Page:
The most results for differential equations with state-dependent impulses concern initial value problems. Theorems about the existence, uniqueness or extension of solutions of initial value problems, and about intersections of such solutions with barriers ${\gamma }_{i}$ can be found for example in [[35], Chapter 5].

A different approach has to be used when boundary value problems with state-dependent impulses are discussed and boundary conditions are imposed on a solution anywhere in the interval $\left[a,b\right]$ including unknown points of impulses. This is the case of problem (1)-(3).

Our approach is based on the existence of a fixed point of an operator in some set $\overline{\mathrm{\Omega }}={\overline{\mathcal{B}}}^{p+1}$ (cf. Lemma 12), where $\overline{\mathcal{B}}\subset {\mathbb{C}}^{n-1}\left(\left[a,b\right];\mathbb{R}\right)$ is a ball defined in (28). In order to get a fixed point, we need to prove for functions of $\overline{\mathcal{B}}$ assertions about their transversality through barriers. Such assertions are contained in Lemmas 9 and 10 and it is important that they are valid for all functions in $\overline{\mathcal{B}}$ and not only for solutions of problem (1), (2).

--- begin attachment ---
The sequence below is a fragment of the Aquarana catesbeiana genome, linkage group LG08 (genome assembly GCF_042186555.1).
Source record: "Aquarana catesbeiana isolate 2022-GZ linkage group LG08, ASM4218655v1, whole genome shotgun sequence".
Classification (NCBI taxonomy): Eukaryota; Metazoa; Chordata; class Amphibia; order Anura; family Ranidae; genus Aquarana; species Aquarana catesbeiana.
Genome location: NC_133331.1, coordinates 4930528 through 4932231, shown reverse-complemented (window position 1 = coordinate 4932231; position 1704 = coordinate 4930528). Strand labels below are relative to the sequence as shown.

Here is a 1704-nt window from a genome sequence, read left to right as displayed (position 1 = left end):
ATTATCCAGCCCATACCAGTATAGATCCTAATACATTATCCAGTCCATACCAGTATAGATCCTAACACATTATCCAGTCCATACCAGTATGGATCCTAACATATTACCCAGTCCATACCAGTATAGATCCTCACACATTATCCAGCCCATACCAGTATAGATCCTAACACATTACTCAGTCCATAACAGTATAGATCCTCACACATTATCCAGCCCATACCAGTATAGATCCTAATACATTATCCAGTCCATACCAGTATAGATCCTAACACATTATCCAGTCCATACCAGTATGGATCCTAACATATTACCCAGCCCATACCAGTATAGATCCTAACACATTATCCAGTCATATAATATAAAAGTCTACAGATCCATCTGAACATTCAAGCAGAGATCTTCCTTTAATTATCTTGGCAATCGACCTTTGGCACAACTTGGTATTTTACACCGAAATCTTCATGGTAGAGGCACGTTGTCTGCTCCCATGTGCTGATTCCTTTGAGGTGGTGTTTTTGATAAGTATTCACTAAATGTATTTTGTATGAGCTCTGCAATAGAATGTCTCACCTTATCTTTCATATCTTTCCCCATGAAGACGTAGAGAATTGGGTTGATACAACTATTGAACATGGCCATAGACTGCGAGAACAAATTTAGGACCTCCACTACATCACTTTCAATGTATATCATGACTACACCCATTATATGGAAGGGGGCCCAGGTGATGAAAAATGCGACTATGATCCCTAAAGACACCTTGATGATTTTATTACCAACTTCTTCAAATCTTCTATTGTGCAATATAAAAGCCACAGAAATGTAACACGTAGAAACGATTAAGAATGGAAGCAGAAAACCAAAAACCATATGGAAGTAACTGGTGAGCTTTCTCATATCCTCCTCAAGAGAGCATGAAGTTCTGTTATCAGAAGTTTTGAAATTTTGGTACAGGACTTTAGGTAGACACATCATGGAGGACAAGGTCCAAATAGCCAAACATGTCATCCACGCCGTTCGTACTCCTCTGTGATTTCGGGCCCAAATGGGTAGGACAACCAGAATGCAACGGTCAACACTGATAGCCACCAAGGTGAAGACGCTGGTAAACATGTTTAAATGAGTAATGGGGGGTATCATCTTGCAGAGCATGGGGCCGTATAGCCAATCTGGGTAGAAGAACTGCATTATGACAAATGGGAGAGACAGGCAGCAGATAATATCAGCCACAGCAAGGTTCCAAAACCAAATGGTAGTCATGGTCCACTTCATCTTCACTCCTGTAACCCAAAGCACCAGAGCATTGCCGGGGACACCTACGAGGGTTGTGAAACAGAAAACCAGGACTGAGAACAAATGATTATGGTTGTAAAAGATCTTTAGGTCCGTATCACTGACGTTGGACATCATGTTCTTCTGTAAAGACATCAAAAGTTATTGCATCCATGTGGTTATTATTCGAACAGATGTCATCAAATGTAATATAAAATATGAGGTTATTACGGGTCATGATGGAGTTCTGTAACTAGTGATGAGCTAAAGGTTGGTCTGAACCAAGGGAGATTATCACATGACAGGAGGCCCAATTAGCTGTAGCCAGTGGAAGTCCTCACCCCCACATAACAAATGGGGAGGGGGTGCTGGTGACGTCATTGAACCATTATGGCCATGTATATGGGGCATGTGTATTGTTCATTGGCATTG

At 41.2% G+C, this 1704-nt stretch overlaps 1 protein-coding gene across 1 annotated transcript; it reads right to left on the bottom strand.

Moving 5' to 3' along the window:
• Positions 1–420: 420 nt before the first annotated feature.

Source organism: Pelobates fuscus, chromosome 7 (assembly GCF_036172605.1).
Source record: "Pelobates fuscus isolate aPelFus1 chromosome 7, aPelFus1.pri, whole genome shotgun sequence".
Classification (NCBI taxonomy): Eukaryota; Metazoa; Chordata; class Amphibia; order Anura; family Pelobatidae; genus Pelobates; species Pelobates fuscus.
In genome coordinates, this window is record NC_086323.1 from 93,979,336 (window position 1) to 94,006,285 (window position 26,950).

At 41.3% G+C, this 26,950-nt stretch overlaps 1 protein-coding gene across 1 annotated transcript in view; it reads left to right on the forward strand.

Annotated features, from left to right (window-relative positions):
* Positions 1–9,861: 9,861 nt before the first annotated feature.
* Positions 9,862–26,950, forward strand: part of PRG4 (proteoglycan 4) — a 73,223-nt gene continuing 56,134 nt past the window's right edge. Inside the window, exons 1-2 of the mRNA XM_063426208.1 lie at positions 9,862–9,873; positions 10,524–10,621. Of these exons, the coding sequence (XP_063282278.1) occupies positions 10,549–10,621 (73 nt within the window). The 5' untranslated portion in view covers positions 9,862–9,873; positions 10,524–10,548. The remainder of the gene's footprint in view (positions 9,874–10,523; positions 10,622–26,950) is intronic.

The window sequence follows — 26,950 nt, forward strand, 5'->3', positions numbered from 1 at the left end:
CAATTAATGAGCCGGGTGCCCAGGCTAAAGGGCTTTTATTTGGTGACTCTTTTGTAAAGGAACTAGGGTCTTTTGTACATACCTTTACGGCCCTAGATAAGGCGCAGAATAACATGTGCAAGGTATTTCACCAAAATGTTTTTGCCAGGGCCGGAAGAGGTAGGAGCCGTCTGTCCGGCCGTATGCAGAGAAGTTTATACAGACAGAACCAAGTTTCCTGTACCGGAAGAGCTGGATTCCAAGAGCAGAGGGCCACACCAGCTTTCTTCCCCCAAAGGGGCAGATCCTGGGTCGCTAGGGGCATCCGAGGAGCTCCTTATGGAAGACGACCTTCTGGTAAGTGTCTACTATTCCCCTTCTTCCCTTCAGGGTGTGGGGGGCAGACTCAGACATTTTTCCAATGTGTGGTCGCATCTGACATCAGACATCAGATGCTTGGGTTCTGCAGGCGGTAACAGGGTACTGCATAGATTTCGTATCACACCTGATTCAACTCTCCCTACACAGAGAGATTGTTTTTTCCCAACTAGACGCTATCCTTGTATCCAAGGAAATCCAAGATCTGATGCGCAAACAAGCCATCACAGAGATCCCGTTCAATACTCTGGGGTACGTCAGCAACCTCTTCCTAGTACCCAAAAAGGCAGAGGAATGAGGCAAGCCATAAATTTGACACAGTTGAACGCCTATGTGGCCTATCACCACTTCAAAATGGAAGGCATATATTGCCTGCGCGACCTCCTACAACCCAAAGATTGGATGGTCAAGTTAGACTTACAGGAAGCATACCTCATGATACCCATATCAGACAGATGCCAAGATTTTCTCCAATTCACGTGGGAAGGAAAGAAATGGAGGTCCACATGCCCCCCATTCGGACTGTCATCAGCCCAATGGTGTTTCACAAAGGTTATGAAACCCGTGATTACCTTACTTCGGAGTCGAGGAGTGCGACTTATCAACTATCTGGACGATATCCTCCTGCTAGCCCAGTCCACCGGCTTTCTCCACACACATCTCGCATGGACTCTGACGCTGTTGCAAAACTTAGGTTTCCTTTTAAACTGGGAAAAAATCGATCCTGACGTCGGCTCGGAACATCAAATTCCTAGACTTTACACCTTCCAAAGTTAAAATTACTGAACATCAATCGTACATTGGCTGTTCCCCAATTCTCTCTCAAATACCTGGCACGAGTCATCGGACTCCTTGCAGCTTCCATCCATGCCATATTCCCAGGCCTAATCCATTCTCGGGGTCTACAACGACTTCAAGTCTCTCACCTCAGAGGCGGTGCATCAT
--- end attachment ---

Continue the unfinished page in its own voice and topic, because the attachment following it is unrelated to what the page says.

Remark 8 Having the lemmas about the transversality, we will prove in Section 4 the existence of a solution u of problem (1)-(3), which has the following property:

(22)

Consider real numbers ${K}_{j}$, $j=0,1,\dots ,n-1$, and denote

${\mathcal{A}}_{n}=\left\{\left({x}_{0},{x}_{1},\dots ,{x}_{n-1}\right)\in {\mathbb{R}}^{n}:|{x}_{0}|\le {K}_{0},\dots ,|{x}_{n-1}|\le {K}_{n-1}\right\}.$
(23)

Now, we are ready to formulate the following transversality conditions:

$a<\underset{{\mathcal{A}}_{n-1}}{min}{\gamma }_{1}\le \underset{{\mathcal{A}}_{n-1}}{max}{\gamma }_{i-1}<\underset{{\mathcal{A}}_{n-1}}{min}{\gamma }_{i}\le \underset{{\mathcal{A}}_{n-1}}{max}{\gamma }_{p}
(24)
(25)
(26)